Spottiswoode published in 1620 Refutatio libelli de regimine ecclesiae scoticanae, an answer to a tract of Calderwood, who replied in the Vindiciae subjoined to his Altare damascenum (1623). The only other writing published during his lifetime was the sermon he preached at the Perth assembly. His most considerable work was The History of the Church and State of Scotland (London, 1655, seq.). It displays considerable research and sagacity, and even when dealing with contemporary events gives a favorable impression, upon the whole, of the author's candour and truth. The opposite side can be studied in Calderwood's History.
"Gladstanes was succeeded in the primacy by John Spotswoode, a shrewd and crafty politician, and the author of a History of the Church of Scotland, which, as has been well observed, might more properly be called "Calumnies against the Church of Scotland." This historian, as appears from his private correspondence, was engaged in all the Jesuitical plots of the government for overturning Presbytery, which he had sworn to support, and could hardly be expected to give a fair account of transactions in which his own credit was so deeply implicated, and for his share in which he was afterwards excommunicated by the Church which he had betrayed. His falsehoods and misrepresentations have been so completely exposed, that to appeal to him now as an authority on any point of history affecting the cause of Presbytery, may be set down at once as a mark of blindfolded prejudice."
- Anne Spottiswoode
- Sir John Spottiswoode of Dairsie in Fife. He was appointed one of the Gentlemen of the Bedchamber to Charles I of England when a young man, and was knighted by the King as appears by a charter under the great seal, dated 5 June 1621. He died before the restoration of King Charles II. His only son was:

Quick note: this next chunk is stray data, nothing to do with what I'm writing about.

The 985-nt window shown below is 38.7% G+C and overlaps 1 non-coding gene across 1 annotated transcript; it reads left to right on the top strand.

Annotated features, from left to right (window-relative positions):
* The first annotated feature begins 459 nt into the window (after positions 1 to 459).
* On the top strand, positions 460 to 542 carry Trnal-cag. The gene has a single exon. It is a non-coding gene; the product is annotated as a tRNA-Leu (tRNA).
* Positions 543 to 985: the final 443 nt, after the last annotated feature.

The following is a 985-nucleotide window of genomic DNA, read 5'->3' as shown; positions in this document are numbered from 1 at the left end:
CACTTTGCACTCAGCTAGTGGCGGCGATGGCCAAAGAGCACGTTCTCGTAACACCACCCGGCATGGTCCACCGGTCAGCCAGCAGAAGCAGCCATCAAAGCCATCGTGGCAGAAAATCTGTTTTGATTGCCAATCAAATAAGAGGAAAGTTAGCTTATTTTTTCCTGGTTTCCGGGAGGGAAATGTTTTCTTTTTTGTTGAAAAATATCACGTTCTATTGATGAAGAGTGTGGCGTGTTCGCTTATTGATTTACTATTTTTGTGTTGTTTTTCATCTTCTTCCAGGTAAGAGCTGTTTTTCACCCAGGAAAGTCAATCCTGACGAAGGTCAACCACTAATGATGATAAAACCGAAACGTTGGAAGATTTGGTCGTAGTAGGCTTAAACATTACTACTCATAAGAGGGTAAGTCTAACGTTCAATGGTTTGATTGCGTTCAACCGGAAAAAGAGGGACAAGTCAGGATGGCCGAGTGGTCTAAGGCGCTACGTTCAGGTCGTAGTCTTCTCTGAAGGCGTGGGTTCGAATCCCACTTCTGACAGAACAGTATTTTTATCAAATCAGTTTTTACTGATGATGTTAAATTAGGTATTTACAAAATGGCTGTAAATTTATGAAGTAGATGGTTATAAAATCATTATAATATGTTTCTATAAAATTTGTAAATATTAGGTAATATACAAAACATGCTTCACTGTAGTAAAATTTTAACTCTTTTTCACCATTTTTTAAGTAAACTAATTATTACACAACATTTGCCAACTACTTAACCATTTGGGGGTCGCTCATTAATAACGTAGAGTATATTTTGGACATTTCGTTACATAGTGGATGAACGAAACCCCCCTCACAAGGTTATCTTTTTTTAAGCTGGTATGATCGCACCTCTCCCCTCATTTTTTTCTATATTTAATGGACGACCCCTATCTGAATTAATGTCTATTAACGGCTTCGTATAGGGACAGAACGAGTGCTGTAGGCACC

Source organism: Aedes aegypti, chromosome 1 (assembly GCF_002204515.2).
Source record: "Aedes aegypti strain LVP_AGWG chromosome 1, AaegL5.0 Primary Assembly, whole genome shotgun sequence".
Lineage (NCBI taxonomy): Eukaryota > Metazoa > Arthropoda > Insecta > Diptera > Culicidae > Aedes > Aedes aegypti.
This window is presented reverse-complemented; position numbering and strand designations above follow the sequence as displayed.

- John, a staunch loyalist, who joined James Graham, 1st Marquess of Montrose and was taken prisoner with him and executed immediately after him, on 21 May 1650.
- Sir Robert, Lord President of the Court of Session (1596–1646), who was captured at the battle of Philiphaugh in 1645 and executed on 20 January 1646.
- the accounts prefixed to the first edition of Spottiswoode's History of Scotland
- the accounts published by the Spottiswoode Society in 1851
- David Calderwood's History of the Kirk of Scotland (1842–1849).
- Alexander Spotswood - the noted Lieutenant-Governor of Virginia, who was grandson of Robert Spottiswoode (1596–1646) and great-grandson of Archbishop John Spottiswoode.
- public domain: Chisholm, Hugh, ed. (1911). "Spottiswoode, John". Encyclopædia Britannica. 25 (11th ed.). Cambridge University Press. This article incorporates text from a publication now in the
- This article incorporates text from a publication now in the public domain: Cousin, John William (1910). "Spottiswood, John". A Short Biographical Dictionary of English Literature. London: J. M. Dent & Sons – via Wikisource.
- Anna Groundwater, The Middle Shires Divided: Tensions at the Heart of the Anglo-Scottish Union, in Sharon Adams & Julian Goodare (2014), Scotland in the Age of Two Revolutions, The Boydell Press, pp. 32–33
- M'Crie, Thomas (1875). The story of the Scottish church : from the Reformation to the Disruption. London: Blackie & Son. p. pg 107. This article incorporates text from this source, which is in the public domain.
- Seldens of Virginia and allied families, Volume 2, by Mary Seldon Kennedy (1911)